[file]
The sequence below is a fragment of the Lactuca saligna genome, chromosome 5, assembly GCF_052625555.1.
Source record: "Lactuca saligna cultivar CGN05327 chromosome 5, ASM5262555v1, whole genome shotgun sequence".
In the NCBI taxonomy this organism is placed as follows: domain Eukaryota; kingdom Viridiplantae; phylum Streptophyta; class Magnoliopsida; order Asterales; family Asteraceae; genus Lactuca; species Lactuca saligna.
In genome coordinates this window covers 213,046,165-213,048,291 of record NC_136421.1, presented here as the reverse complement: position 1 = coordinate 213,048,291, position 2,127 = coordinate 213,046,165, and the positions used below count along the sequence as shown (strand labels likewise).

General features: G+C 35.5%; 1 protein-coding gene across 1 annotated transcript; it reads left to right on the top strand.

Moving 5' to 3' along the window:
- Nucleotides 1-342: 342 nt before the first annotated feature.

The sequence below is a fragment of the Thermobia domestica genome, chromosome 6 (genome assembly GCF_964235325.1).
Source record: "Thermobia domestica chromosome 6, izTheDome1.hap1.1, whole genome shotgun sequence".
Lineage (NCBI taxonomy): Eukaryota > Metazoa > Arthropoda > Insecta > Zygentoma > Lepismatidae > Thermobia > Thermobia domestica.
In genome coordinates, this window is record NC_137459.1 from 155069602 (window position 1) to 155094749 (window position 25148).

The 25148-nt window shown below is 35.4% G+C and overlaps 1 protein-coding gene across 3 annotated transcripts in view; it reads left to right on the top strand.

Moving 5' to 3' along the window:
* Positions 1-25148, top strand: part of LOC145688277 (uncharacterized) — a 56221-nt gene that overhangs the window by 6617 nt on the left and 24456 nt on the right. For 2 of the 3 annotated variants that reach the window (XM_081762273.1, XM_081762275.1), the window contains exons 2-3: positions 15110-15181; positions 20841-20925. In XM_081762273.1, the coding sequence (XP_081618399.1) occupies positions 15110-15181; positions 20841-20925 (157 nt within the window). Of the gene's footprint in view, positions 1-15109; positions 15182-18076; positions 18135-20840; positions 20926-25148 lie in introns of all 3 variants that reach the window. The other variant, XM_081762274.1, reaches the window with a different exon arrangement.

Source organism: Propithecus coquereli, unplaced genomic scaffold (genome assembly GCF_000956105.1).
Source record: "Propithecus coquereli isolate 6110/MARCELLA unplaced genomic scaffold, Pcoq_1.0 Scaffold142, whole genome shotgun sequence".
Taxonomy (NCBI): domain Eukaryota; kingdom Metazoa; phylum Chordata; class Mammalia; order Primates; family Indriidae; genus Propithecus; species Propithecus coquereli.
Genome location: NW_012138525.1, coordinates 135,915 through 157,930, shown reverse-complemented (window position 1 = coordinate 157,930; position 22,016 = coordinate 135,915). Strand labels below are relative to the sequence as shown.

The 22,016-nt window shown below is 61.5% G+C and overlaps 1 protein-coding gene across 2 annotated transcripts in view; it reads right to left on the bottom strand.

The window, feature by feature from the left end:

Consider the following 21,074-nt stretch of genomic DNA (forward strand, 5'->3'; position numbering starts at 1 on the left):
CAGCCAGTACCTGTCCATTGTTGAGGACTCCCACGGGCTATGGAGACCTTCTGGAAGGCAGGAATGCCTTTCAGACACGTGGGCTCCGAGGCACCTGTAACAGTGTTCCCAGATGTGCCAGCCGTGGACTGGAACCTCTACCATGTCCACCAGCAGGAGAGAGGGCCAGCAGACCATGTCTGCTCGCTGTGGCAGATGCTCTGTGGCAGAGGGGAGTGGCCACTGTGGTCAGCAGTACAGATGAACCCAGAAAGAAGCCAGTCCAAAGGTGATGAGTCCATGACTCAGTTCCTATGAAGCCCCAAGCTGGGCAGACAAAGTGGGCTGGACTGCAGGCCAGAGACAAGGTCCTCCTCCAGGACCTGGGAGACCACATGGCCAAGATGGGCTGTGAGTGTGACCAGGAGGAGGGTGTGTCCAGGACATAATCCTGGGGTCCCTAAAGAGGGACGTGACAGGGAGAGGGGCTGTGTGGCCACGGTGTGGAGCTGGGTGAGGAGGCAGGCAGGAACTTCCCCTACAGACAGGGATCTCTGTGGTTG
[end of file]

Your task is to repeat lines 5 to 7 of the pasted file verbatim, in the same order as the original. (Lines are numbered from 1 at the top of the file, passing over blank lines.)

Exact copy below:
General features: G+C 35.5%; 1 protein-coding gene across 1 annotated transcript; it reads left to right on the top strand.

Moving 5' to 3' along the window:
- Nucleotides 1-342: 342 nt before the first annotated feature.